After a prolonged and worrisome period of celibacy (SCORECARD, March 30), the flamingos at Hialeah Park have finally gotten their connubial act together. Heavy showers in south Florida apparently triggered an amorous response in the long-legged residents of Hialeah's infield. After the showers subsided, the birds did some nest-building and strutted their stuff, prancing about and ruffling their feathers. And after they danced, well, some of them mated. If eggs result, they will be the first laid by any of Hialeah's flamingos since 1972. It ordinarily takes five days for eggs to be laid after mating, another month or so for them to hatch. Flamingos are highly imitative, and it is hoped that more members of the flock of 400 will follow the example of last week's mating couples.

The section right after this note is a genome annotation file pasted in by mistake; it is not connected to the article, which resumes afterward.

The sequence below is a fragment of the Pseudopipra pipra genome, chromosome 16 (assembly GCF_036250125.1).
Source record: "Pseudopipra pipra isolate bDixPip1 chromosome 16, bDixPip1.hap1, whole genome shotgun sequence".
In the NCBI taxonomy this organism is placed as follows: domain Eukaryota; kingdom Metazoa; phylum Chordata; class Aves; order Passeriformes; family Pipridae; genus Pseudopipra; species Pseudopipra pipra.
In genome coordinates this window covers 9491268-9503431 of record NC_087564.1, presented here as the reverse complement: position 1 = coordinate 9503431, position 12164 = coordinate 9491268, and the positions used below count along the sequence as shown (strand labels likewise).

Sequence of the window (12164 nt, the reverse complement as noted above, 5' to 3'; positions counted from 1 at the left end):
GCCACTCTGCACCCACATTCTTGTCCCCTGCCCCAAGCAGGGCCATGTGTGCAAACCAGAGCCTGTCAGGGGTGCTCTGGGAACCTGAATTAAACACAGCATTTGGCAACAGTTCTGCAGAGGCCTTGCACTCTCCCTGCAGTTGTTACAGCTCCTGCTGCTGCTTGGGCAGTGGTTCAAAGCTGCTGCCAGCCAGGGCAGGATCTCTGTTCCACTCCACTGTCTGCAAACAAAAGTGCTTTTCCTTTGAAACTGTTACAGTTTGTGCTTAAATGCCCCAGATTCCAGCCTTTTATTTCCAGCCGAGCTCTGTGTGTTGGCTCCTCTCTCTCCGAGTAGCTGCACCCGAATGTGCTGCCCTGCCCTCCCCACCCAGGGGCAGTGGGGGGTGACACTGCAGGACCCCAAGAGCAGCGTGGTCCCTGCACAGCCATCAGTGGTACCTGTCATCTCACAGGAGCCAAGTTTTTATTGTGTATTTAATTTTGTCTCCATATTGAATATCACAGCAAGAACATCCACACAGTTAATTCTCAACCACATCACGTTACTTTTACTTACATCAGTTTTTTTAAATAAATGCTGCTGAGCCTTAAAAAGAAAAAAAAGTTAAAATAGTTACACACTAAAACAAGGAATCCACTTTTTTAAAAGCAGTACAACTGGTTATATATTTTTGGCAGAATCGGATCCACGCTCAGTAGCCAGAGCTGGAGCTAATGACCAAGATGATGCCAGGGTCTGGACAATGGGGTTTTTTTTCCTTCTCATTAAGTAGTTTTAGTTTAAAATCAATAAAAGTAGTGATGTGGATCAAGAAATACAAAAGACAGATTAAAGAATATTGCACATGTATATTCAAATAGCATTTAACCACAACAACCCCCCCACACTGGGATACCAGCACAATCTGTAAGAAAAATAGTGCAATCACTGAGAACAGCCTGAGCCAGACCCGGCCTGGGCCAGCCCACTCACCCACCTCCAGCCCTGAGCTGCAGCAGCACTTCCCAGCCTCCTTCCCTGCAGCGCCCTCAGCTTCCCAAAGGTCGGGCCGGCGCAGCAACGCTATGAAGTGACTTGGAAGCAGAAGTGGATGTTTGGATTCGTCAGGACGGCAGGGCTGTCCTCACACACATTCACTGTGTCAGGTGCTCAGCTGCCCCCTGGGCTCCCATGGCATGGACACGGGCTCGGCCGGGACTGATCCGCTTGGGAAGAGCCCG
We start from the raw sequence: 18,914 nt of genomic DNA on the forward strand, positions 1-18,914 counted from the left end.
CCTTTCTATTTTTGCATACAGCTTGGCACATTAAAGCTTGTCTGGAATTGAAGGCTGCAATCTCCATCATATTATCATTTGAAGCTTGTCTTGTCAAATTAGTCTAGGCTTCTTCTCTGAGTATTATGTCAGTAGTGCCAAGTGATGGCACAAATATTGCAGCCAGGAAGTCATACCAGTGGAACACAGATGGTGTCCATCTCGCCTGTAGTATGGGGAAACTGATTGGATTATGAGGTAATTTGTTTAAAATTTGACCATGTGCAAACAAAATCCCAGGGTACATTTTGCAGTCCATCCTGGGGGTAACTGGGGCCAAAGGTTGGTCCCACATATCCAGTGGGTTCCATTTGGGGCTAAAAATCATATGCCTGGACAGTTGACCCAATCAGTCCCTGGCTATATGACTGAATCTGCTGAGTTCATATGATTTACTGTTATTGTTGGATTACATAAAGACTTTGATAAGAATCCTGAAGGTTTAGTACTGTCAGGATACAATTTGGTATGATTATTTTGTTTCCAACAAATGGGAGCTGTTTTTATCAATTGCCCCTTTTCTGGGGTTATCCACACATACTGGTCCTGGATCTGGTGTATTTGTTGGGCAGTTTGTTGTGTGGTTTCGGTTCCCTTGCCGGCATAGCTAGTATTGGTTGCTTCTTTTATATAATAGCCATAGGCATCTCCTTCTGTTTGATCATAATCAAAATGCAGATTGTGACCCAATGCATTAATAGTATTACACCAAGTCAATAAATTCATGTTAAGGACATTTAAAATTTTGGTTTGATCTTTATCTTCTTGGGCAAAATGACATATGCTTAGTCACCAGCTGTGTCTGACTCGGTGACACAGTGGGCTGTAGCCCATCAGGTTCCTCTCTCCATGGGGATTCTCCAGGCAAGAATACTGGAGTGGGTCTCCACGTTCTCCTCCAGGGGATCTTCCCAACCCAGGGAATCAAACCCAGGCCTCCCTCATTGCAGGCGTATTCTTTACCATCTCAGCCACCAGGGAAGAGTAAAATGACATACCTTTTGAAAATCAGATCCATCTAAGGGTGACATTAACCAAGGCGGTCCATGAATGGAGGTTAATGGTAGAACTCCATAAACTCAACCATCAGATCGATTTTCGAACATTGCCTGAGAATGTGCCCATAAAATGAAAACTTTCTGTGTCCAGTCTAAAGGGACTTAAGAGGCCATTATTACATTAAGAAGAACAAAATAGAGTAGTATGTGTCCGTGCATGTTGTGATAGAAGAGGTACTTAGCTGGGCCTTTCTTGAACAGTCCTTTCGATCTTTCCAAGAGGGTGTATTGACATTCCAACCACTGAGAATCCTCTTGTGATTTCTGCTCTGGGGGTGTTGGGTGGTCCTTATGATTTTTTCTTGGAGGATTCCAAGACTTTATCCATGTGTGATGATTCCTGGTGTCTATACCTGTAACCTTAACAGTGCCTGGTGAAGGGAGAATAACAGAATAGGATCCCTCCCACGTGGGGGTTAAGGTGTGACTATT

•Stan Williams, New York Yankee coach, on veteran Outfielder Oscar Gamble: "Oscar is so old that when he broke into the majors he was still a Negro."

•Dan Quisenberry, discussing the control problems of another Kansas City Royal pitcher, Renie Martin: "Some people throw to spots, some people throw to zones. Renie throws to continents."

•Jim Palmer, Baltimore Oriole pitcher, after Manager Earl Weaver was ejected from an exhibition game and replaced by Coach Cal Ripken: "Ripken will finish more games this year than Goose Gossage."